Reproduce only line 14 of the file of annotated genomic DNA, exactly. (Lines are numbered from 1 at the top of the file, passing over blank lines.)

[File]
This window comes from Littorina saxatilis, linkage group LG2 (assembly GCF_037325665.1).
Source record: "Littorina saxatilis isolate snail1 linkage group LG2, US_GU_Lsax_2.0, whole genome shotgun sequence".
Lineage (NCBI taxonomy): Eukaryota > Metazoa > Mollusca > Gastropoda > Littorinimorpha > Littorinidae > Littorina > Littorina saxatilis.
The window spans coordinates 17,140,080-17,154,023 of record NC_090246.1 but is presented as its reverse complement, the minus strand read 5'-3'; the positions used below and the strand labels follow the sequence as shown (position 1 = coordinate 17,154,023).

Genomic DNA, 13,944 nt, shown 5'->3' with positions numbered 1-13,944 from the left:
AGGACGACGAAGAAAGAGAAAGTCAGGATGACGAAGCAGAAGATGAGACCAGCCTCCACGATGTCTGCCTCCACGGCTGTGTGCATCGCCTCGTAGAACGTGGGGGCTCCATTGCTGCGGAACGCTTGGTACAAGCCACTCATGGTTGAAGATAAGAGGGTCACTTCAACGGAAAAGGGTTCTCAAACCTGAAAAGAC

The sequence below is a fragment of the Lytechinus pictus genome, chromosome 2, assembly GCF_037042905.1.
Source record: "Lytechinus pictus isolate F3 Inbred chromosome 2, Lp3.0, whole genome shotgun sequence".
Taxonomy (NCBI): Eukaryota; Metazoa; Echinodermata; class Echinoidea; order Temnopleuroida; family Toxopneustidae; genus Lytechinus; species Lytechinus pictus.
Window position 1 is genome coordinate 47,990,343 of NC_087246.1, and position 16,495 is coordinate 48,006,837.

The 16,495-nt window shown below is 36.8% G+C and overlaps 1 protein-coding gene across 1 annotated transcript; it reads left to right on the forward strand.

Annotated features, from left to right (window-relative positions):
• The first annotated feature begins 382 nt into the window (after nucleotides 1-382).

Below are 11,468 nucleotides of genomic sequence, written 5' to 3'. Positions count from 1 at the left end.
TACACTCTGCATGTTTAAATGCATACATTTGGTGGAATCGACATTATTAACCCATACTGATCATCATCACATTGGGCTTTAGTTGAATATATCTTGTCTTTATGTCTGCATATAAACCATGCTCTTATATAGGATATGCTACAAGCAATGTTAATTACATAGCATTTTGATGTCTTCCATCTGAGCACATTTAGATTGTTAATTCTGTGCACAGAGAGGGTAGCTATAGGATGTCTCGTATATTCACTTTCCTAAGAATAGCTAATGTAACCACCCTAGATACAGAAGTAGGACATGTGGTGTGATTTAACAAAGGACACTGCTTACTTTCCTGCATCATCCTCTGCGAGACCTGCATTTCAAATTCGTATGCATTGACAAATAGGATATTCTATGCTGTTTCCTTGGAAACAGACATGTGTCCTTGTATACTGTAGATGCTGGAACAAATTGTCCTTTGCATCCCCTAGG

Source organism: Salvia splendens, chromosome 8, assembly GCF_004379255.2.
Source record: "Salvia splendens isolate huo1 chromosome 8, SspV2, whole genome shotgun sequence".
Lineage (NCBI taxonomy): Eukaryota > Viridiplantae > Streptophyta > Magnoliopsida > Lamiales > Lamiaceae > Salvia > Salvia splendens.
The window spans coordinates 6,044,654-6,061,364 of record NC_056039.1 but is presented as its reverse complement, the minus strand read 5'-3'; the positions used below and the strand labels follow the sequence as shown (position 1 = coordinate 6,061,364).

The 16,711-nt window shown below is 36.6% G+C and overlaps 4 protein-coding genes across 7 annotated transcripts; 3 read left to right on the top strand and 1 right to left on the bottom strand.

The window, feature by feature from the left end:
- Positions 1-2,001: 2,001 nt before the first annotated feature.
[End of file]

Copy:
Below are 11,468 nucleotides of genomic sequence, written 5' to 3'. Positions count from 1 at the left end.